I had Lawn Dice on my Pinterest board for while before I made the set in this picture, and I only really got serious about making them after I volunteered to bring “my set” to our company picnic. I didn’t mention that I hadn’t made them yet. Or that I’d never made a set before. That was not important at the time. I just knew I wanted them and this would get me moving.
I knew that this would be a great, family friendly game for my co-workers and kids. It was also something unique that you don’t see at every backyard BBQ. I knew it was a hit when I sold that ‘test’ set to a co-worker and about had about 5 more requests for Christmas presents.
The kicker was a set I made for my company’s United Way Silent Auction that brought in $80. (EIGHTY DOLLARS!) That’s waaaaayy more than they cost, but it was for a great cause.
Online, you can buy a handmade, real wood set for around $50. But that’s alot for blocks of wood… so I’ll show you exactly how I made them.
Cut, Cut, Cut. The hardest part of this project may be buying and hauling a 4×4. This sucker was Eight. Feet. Long. I know several big box stores will cut down wood for you for a minimal fee.
But I’m cheap and impatient. So, I enlisted the husband and his big truck to get this beauty home.
4x4s are actually 3.5 x 3.5s. I am convinced all wood manufactures are messing with us. So, measuring and cutting every 3.5″ will leave you with some sweet cubes.
After cutting the wood down, you’ll need to (at a minimum) sand the edges and round over the corners so they’re smooth. This takes some time, and explains why people charge $50 for these things!
After my first set, I also chose to round the edges with a router & a round-over bit. Dice roll SO much easier when the edges are slightly curved.
When it comes to the dots, there are lots of ways to do this. I’ve seen posts with vinyl decals, paint, and even shallow holes drilled into the wood with a forstner bit (check out a great example of this by Jamison & Jamie at one of my favorite blogs, The Rogue Engineer.)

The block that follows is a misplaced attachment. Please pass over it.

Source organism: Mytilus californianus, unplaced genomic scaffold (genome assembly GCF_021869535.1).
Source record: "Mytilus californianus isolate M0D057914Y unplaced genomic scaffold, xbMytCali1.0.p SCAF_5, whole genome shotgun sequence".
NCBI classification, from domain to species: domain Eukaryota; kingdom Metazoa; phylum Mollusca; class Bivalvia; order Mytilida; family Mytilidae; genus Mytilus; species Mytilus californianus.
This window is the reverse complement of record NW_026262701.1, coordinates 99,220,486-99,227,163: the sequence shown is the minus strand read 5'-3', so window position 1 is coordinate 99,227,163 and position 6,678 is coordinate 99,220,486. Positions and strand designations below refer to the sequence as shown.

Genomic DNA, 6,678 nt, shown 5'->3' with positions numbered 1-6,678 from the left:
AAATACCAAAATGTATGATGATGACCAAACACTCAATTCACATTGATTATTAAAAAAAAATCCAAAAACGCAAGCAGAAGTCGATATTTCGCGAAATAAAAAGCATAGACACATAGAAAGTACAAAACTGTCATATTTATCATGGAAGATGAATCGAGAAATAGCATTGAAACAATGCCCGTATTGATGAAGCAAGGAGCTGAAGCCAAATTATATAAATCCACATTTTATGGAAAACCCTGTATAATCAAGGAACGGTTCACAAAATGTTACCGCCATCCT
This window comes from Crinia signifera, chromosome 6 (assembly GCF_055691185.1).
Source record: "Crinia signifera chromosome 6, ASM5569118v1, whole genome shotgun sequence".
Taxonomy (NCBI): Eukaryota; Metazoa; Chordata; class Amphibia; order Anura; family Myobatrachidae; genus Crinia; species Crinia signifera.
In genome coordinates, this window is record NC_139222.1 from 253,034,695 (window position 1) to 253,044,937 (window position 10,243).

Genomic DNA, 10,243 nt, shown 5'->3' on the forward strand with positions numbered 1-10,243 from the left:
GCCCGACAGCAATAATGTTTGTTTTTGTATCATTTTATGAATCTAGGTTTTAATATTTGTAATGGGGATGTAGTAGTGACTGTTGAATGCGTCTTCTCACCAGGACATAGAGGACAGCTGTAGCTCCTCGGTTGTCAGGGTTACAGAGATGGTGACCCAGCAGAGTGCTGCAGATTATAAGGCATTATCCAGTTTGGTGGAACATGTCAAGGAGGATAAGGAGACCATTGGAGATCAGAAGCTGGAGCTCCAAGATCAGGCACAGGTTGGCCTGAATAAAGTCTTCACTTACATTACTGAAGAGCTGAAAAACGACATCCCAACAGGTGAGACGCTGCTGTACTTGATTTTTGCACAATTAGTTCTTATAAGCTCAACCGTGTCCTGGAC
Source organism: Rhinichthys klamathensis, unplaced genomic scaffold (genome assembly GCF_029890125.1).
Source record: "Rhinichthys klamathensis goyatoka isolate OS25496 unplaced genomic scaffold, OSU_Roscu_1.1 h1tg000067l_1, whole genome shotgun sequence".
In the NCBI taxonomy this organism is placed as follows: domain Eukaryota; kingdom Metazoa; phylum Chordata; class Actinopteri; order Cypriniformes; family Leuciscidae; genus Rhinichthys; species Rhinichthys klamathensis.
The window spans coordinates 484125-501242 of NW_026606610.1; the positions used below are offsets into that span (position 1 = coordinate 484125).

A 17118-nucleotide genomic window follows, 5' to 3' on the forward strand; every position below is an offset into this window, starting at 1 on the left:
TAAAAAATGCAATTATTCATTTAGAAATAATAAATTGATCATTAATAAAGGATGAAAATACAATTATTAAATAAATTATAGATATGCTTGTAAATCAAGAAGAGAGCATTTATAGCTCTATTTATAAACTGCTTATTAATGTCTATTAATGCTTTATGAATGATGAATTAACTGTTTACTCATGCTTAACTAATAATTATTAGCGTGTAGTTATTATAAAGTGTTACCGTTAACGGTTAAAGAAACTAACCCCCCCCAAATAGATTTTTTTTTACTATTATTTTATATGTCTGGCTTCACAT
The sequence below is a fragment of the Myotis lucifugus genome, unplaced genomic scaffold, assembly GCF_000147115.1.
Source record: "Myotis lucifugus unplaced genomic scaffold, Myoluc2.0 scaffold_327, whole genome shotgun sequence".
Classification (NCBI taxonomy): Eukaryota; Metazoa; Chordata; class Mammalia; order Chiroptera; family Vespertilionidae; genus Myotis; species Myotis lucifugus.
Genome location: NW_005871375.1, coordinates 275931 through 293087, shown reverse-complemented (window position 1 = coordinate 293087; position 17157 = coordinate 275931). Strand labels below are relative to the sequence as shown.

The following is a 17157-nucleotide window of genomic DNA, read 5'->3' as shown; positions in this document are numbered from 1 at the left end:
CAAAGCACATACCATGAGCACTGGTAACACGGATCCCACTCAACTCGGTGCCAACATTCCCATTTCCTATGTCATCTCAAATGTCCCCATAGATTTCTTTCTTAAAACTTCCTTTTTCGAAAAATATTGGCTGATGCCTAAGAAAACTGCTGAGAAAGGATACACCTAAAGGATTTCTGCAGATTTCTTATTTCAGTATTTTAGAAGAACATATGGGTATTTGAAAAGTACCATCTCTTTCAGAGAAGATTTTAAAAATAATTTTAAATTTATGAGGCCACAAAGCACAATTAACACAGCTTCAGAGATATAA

I chose to go rogue myself and BURN the dots on.
I picked up this little wood burning tool at Michael’s for about $2o and went to work. It takes longer than you’d think because you have to let it “reheat” every few dots as you go. So, I mix it up and go back and forth between sanding and burning.
I’ve read that others have finished their dice with stain and poly, but I’ve opted for a simple oil finish, like cutting board oil. I’ve also used Danish oil for a little added color with great results! I am, however, not planning to leave mine out in the rain… so how you finish them is totally up to you!
Then, you just need to pair these babies with a bucket and score sheets! I used a dollar store whiteboard and after a quick Google search had both Yahtzee score sheets and Farkle rules at my fingertips. There are plenty of other dice games that would work outdoors as well. Well, maybe in a few months, that is.
That’s a wrap for this project! If you have ideas for future projects you’d like to see, let me know in the comments.